Saturday, May 19, 2007

Next Workout Plan

DAYS 1 / 3 / 5

CARDIO SET: (20 reps, 3 sets)
Jumping Jacks
Lunge Switch (stand in lunge position and hop to the other side)
STRENGTH SET: (15 reps, 3 sets)
Squat series (wide, feet together, 1 foot)
Arnold Press
Lunge Curl Overhead Press
French Press
CORE SET: (18 resp, 4 sets)
Jack knives
Knee pull-ups
Cross crunch

Days 2 / 4 / 6

Jog / Walk combo (25 minutes)
STRENGTH / CORE SET: (12 reps, 3 sets)
Heel Press
Call Crunch
Wall Push-up Rotation
Lunge Knee

Day 7:

Sunday, May 13, 2007

Notes on Nutrition

Soooo, many manufacturers realize a large portion of the world would rather eat healthier. We've all heard the eat lower calories, eat light, eat lower fat content etc. Because these "buzz words" are so popular amung those of us conscious about our bodies - that they needed to find ways of incorporating those words, without the cost of re-vamping their entire product line. How'd they do it?Light = can sometimes mean "Lighter in Color" or "Lighter in Net Weight" as long as the product is "lighter" than anything - it isn't classified as false advertising.Lower Calorie/Fat = if you love blue cheese dressing and want to find a "lower" product that will fit into your healthier eating -BEWARE. Lower cal/fat products are in reference to their full fat counterparts. Meaning with the blue cheese dressing (which is one of the Highest caloric salad dressings) if you get a lower fat/cal version of Blue Cheese it is less than regular Blue Cheese but still MORE than an italian or vinagrette. SO the comparison used to label some thing "Lower" isn't usually as straight forward sa we would like. Suggestions:As Dani as stated in previous posts READ THE LABELS, but not just that COMPARE!!! Compae the low fat/cal or light foods to their full fat compatriots to see if it is worth buying - you may find there is no noticable difference in one vs the other.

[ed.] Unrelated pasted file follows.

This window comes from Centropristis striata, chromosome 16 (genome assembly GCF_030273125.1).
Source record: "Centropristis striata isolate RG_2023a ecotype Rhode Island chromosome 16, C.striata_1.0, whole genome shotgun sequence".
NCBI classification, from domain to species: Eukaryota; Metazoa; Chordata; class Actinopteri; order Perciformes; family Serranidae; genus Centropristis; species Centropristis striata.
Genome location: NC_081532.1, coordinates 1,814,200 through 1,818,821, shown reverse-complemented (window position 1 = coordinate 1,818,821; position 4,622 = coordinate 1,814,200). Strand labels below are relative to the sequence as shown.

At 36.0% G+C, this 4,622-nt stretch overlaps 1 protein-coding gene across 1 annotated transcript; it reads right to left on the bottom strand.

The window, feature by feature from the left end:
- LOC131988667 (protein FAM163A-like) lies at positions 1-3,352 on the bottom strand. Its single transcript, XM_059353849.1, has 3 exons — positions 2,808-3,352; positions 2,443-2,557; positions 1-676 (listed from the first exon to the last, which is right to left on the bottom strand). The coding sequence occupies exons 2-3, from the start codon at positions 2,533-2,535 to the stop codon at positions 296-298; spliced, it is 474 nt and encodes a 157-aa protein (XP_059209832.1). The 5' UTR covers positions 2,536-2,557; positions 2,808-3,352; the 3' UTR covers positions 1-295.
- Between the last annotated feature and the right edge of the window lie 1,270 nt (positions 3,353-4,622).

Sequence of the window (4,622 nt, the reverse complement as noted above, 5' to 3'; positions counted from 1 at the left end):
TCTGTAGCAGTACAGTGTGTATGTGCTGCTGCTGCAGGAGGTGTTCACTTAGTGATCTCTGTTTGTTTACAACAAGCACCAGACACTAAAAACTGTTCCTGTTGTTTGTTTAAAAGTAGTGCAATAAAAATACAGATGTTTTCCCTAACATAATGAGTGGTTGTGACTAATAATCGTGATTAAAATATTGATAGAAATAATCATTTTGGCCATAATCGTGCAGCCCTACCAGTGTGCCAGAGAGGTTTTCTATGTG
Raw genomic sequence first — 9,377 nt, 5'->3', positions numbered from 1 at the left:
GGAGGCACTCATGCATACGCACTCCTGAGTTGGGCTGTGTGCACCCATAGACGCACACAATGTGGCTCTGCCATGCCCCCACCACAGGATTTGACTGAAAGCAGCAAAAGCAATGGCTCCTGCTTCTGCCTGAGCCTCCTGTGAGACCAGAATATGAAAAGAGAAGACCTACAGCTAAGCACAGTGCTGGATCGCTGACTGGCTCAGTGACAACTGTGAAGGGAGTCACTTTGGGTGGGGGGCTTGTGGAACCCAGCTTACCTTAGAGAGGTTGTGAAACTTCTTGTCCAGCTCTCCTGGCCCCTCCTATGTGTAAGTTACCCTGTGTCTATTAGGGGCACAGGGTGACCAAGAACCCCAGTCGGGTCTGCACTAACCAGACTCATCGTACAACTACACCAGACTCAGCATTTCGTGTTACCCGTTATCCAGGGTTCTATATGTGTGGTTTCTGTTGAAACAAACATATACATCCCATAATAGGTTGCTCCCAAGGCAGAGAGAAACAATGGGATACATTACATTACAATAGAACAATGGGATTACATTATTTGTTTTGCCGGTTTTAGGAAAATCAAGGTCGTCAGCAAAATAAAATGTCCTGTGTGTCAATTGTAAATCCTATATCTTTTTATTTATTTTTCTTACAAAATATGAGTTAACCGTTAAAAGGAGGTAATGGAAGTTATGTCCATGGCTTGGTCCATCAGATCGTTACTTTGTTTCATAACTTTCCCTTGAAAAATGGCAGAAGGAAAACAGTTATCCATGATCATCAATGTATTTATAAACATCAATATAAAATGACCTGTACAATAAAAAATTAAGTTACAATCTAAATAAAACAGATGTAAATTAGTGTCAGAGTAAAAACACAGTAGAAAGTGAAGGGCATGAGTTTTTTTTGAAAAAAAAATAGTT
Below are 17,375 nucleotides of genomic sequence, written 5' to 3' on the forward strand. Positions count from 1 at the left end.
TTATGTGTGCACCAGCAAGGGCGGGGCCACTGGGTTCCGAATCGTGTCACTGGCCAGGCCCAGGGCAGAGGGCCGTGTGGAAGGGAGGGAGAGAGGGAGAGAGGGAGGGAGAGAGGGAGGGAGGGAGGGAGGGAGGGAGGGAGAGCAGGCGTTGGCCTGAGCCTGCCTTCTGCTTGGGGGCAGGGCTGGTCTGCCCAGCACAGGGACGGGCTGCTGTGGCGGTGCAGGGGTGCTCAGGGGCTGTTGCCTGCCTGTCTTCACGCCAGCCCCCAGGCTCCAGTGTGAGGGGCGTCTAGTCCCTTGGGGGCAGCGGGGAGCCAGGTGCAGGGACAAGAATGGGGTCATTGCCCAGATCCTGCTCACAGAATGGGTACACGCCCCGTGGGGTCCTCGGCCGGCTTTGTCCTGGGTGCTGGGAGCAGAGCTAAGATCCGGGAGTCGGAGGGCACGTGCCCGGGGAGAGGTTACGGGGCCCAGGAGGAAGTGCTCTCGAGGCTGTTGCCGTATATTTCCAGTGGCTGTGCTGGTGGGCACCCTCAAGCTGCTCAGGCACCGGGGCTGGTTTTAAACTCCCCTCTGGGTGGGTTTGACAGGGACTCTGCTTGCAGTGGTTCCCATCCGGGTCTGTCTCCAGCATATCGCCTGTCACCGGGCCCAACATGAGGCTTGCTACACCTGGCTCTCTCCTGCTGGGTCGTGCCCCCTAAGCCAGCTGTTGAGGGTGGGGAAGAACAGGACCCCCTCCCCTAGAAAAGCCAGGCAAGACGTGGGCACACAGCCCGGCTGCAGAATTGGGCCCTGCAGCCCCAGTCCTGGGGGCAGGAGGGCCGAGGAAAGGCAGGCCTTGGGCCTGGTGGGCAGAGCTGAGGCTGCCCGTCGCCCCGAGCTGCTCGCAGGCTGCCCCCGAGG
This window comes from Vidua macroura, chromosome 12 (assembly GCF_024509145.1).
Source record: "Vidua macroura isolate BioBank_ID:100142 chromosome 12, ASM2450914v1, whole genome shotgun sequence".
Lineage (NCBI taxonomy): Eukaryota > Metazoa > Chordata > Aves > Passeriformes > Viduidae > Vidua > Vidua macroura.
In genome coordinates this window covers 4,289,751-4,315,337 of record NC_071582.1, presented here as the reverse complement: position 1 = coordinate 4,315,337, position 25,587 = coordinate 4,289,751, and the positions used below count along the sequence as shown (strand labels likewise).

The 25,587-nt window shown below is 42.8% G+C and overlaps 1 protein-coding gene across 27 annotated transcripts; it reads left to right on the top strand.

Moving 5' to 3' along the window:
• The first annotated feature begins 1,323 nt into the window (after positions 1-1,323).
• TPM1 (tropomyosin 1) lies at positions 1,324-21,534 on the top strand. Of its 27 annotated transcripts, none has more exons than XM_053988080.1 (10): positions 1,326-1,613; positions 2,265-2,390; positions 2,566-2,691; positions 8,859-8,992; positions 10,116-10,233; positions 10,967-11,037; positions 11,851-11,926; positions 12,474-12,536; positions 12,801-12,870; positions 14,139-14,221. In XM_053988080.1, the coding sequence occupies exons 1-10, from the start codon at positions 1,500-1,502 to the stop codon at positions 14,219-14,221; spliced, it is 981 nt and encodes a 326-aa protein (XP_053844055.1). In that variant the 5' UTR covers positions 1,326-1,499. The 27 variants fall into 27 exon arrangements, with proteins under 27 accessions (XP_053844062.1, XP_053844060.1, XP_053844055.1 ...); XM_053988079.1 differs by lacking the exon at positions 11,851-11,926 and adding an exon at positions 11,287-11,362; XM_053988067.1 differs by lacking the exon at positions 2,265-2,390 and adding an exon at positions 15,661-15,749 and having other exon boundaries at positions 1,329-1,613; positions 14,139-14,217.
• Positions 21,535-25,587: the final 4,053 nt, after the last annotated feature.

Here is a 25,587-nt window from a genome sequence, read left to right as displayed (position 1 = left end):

The NutritionData Nutrition Facts & Calorie Counter will help you do just that!

Portion Size
Understanding portion size is imperative in maintaining a healthy mind and body. It’s important that you notice how much you are eating, regardless of what food you are eating. There are many foods to consume in order to eat a balanced diet, therefore small portions of a greater variety are recommended. Selecting sensible portion sizes will help you maintain a desired body weight while achieving a more varied, balanced diet that includes foods from all the food groups.

According to the USDA, 1 serving equals:
The Grain Group
1 slice of bread
½ cup cooked rice, cereal, or pasta [size of a muffin tin]
1 ounce of ready-to-eat cereal [about 2 handfuls]
1 tortilla, roll, or small muffin
½ English muffin, small bagel, or hamburger bun

The Vegetable Group
½ cup cooked vegetables [size of a baseball]
1 cup tossed salad [size of your closed fit]
1 medium potato¾ cup vegetable juice
½ cup raw chopped vegetables [size of a baseball]

The Fruit Group
1 medium whole fruit
¾ cup of fruit juice
½ cup canned fruit [size of a baseball]